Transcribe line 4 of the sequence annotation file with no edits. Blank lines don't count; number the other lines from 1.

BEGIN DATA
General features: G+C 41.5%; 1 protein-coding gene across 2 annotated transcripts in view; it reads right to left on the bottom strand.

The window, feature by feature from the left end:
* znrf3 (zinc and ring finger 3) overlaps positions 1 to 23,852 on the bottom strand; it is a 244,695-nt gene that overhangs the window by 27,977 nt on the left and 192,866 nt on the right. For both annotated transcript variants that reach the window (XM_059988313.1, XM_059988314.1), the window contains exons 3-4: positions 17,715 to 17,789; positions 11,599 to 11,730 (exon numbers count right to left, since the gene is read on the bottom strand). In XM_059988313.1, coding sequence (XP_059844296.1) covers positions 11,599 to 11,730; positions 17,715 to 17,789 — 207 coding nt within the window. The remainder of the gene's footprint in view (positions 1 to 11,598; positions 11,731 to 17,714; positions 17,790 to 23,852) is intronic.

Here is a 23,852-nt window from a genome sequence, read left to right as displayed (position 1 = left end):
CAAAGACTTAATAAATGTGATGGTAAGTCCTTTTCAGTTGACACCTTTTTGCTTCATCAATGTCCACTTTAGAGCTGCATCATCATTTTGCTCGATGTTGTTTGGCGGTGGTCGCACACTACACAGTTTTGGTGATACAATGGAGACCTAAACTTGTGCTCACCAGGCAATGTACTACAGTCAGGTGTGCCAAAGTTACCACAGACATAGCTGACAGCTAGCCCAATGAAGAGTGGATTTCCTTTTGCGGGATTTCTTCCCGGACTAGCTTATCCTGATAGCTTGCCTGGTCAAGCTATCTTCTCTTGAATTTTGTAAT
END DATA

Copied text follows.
Here is a 23,852-nt window from a genome sequence, read left to right as displayed (position 1 = left end):